Fishing for sharks in Fort Lauderdale is one of the most thrilling adventures imaginable, but fishing for them at night adds a whole new level of excitement to the experience. Your senses are heightened when your vision suffers limitations. Believe me, the sound of a huge shark thrashing near the boat is unforgettable; especially when it gets close enough for you to finally see how gigantic it is.
Where do Sharks hide during the dark off the coast of Fort Lauderdale?
Sharks are caught in depths ranging between 100ft and 500ft of water. For some reason, 350ft seems to be the depth where we catch most of them. They are possibly the most adept predators in the ocean and are found hunting near large populations of prey fish. The coast of Fort Lauderdale is littered with coral reefs and shipwrecks that are home to thriving numbers of smaller fish.
What baits do you use to catch sharks at night?
Sharks do not have the best eyesight, especially when it is dark. They rely on their strong sense of smell, as well as noise and their ability to detect movement from a distance. Big, bloody baits such as bonita and kingfish are used with the best results. If they are alive, every shark within miles will smell and hear them.
What tackle works best for catching sharks in Fort Lauderdale?
Sharks are enormous and you never how big they are going to be before they bite. In order to avoid disappointment from tackle that is unable to handle the strain, we prefer to use heavier gear. 100lb test is wise, while 50lb test is leaning toward the light side.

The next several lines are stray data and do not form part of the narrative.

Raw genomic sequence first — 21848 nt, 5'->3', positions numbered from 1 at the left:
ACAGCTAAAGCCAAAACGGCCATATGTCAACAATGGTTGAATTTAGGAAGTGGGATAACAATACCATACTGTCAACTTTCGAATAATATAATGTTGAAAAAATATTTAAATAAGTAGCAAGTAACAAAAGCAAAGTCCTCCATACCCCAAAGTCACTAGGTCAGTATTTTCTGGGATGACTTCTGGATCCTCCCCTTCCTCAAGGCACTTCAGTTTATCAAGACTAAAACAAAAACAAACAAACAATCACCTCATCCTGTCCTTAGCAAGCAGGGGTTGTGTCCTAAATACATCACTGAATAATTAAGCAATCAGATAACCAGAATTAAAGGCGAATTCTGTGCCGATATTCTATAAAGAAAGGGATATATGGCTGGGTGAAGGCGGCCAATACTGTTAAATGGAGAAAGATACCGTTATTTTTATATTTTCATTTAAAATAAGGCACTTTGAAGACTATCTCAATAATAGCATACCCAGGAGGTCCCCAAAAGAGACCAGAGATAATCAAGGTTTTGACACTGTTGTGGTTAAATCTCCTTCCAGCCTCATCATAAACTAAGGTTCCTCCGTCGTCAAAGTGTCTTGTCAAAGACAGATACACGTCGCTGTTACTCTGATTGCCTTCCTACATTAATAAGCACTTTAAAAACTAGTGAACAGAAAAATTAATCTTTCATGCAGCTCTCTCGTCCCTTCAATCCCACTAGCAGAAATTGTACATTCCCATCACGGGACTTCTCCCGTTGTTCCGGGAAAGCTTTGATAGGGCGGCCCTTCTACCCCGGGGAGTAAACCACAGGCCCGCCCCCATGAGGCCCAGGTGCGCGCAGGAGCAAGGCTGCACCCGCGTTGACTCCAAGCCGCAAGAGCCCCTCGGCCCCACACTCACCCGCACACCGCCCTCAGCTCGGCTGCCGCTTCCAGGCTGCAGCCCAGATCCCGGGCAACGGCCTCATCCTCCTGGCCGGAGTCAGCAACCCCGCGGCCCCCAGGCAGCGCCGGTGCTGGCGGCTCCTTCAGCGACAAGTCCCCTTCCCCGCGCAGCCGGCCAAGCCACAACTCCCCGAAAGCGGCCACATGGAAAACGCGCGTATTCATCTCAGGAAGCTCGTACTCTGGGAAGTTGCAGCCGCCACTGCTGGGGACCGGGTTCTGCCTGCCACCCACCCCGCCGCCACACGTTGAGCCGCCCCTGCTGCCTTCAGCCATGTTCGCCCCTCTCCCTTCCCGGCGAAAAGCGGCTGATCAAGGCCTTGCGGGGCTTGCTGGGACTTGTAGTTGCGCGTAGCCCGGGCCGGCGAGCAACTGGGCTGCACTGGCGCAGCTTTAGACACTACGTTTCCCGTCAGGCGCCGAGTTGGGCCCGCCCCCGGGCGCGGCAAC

What are the regulations governing sharks in Fort Lauderdale?
Most sharks are protected off the coast of Fort Lauderdale. We strictly practice catch and release to ensure the highest chance of their survival.
What is your scariest shark experience?
I was once forced to enter the water after a 650lb Mako shark had been harpooned. It was one very angry animal. The fishing line had snagged on a piece of the boat and was threatening to break, so I had to climb onto a small running board at the water line to free it. I had big gloves on that were obstructing my ability to climb back into the boat. I had to let go and swim around to the tuna door. The buoys from the harpoon line were bobbing right next to me. Yes, it was terrifying.